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PXE Booting SmartOS

While USB and DVD installation are useful for small or non-production deployments, SmartOS is fundamentally designed as a netboot operating system. Advantages of netbooting include:

  • Scalability: Media (USB or CD/DVD) is not required for each node
  • Speed: Boot times on a 1Gb/s network (100MB/s) are much faster than USB 2.0 (10-30MB/s depending on USB key) or optical media
  • Versatility & Safety: Clients can be upgraded easily by simply changing the boot target to the new image and rebooting at your leasure into the new image, rather than re-flashing a USB key in place which could leave you stranded on a bad upgrade. This applies equally to upgrades and downgrades.

Booting SmartOS Over the Internet

The easiest way to boot SmartOS over the Internet is to use iPXE to chainload SmartOS from the following URL:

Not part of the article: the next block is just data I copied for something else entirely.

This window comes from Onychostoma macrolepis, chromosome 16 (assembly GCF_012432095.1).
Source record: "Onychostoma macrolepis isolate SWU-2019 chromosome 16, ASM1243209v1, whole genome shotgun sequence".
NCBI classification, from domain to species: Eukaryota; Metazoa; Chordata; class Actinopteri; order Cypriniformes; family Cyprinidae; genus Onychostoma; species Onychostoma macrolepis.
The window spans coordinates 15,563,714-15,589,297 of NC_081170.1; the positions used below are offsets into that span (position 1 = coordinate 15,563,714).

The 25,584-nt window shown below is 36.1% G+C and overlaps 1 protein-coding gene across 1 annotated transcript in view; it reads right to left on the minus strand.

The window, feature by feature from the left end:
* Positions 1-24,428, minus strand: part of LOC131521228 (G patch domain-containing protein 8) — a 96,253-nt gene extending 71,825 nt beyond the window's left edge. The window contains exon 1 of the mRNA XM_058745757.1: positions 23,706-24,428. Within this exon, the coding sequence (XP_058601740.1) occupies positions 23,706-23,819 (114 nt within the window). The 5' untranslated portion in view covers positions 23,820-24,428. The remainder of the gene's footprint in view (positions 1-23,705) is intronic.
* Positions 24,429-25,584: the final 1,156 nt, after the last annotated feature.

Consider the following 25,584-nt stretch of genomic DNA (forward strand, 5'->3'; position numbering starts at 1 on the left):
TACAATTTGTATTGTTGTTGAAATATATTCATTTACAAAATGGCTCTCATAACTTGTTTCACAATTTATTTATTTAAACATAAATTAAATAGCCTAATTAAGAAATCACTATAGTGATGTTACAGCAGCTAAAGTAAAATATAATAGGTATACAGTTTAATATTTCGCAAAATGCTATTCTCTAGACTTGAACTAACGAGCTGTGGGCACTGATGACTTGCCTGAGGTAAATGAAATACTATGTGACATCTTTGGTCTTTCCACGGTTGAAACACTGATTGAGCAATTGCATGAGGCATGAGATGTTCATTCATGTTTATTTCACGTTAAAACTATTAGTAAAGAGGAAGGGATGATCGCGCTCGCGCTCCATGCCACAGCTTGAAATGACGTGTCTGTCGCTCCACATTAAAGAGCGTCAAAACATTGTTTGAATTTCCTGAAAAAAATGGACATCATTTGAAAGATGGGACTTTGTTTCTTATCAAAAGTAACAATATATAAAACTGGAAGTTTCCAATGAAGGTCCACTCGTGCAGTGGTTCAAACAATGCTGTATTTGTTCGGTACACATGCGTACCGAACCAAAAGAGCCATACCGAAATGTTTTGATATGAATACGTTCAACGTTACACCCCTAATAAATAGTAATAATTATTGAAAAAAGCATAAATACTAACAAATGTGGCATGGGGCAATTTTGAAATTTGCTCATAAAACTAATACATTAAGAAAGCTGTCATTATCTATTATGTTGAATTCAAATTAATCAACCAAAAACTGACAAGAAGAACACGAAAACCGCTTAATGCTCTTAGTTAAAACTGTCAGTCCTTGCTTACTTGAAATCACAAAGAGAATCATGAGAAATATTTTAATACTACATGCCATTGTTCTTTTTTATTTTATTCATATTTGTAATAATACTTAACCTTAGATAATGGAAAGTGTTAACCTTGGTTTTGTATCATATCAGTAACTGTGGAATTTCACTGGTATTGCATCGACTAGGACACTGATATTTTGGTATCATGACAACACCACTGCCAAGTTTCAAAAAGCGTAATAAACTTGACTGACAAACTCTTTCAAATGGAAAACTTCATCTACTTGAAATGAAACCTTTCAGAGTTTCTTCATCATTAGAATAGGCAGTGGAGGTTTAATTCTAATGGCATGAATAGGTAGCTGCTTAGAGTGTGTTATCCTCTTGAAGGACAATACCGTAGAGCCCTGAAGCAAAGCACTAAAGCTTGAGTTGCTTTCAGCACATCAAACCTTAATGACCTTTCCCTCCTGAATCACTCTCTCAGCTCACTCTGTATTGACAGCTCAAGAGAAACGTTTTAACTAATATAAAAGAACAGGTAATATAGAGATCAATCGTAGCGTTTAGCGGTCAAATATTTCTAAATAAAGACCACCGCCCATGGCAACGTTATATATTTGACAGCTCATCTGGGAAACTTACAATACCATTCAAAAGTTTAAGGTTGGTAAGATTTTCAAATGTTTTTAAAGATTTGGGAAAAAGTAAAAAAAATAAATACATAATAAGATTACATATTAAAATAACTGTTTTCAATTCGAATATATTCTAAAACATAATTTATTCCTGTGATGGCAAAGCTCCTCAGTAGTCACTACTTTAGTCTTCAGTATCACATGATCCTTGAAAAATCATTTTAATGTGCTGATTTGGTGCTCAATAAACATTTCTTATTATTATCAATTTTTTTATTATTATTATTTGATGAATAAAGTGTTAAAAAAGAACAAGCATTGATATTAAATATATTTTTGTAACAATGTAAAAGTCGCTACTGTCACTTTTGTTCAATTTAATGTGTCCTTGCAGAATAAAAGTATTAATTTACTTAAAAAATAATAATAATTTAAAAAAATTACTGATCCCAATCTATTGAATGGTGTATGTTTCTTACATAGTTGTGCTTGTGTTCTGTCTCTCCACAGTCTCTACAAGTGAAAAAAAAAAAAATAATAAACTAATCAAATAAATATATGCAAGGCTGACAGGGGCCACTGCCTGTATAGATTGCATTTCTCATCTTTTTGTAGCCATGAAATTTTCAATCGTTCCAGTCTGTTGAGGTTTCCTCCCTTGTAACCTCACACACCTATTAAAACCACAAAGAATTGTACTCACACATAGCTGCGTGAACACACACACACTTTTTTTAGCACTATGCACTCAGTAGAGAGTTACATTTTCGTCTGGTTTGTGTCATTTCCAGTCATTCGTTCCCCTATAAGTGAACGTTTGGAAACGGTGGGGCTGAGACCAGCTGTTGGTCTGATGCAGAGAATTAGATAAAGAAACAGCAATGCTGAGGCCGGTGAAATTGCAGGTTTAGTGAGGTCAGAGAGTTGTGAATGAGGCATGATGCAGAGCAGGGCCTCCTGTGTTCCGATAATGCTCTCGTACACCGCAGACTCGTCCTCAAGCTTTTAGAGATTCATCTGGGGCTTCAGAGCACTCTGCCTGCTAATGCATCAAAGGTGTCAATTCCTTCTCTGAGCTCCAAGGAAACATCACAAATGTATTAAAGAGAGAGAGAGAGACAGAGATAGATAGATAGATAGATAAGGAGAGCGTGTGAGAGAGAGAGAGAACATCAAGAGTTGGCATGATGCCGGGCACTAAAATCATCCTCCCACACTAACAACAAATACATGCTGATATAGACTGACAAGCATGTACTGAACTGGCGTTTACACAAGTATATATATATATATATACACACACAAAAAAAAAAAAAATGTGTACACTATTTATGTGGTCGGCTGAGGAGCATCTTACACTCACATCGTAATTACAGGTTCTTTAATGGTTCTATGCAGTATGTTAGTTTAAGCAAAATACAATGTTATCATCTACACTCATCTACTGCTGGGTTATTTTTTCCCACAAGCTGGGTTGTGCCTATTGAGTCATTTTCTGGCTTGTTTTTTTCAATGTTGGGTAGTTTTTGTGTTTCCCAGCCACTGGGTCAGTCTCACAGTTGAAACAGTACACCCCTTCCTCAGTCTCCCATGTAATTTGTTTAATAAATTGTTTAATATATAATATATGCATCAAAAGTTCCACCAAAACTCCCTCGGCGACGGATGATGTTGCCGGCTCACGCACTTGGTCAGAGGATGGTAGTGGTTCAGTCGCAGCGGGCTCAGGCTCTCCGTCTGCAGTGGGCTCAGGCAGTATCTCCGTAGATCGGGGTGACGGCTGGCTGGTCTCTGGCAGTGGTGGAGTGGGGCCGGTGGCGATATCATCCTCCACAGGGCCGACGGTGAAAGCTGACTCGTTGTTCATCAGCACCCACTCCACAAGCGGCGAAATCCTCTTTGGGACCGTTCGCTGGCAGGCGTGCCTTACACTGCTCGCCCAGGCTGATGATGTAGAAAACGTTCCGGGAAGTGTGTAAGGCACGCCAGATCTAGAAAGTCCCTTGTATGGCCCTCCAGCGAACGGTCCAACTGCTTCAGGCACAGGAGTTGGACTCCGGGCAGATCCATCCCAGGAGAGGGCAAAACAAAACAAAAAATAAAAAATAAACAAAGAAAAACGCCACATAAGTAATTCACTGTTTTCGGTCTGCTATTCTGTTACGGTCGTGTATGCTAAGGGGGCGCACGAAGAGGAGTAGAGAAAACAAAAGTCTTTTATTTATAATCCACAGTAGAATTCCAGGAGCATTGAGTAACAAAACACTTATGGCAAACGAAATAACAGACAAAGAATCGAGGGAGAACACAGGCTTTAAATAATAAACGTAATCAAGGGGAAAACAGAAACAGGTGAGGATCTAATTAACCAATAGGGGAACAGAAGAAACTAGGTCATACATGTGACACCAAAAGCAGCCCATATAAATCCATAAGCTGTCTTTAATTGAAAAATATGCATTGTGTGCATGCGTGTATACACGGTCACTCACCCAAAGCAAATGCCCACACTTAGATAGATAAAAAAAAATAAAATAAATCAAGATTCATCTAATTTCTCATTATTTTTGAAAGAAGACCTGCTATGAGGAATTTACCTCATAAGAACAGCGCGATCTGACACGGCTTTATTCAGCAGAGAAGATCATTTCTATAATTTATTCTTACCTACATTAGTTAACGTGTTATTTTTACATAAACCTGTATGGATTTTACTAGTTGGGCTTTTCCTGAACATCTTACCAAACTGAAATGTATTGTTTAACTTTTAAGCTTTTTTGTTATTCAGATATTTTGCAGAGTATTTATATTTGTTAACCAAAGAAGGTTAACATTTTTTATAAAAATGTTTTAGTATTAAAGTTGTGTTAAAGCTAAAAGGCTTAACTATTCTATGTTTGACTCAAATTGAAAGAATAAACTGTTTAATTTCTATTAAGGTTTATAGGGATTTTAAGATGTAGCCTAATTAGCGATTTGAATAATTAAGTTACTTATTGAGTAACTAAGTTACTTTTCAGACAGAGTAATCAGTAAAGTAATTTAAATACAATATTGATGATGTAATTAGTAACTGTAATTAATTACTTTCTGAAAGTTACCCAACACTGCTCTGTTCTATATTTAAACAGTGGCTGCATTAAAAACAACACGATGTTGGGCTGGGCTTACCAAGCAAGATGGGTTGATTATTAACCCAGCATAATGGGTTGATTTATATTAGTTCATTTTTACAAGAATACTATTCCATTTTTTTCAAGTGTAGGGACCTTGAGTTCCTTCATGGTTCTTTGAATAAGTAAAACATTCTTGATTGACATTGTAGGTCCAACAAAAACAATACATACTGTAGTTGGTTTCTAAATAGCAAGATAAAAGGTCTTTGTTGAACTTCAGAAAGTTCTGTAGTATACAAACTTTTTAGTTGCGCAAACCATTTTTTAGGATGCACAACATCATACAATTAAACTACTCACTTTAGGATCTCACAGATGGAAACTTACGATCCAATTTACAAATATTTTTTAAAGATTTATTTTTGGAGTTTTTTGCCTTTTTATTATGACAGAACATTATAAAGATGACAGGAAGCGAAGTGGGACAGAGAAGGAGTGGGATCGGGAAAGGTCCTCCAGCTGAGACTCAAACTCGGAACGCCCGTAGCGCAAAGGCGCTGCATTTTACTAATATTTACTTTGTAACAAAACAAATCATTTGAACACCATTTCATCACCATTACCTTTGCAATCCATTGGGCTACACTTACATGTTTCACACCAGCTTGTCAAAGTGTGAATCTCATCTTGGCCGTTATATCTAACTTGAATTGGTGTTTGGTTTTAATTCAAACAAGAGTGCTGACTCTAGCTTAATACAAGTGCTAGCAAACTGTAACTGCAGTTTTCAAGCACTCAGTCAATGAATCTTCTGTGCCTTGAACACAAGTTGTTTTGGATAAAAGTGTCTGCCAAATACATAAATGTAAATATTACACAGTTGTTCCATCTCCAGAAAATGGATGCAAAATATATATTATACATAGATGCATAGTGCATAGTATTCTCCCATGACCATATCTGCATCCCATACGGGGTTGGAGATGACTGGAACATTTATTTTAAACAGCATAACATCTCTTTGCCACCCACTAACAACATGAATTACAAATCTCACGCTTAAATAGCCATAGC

This can be done either from the iPXE command line with a default iPXE image, or by compiling your own with an embedded script.



SmartOS is also included in the boot menu. Selecting SmartOS from the menu will chain load the ipxe script.

Whether you use a base iPXE image or a image is largely up to preference.

Booting SmartOS on Equinix Metal

We also provide an enhanced iPXE script for use with Equinix Metal. This version loads the Equinix Metal metadata to a JSON file in the filesystem. To boot SmartOS on Equinix Metal set your custom_pxe URL to:

The Equinix Metal metadata file will be at:


This is file contains the contents of, and in a future release will be used to pre-configure SmartOS on Equinix Metal.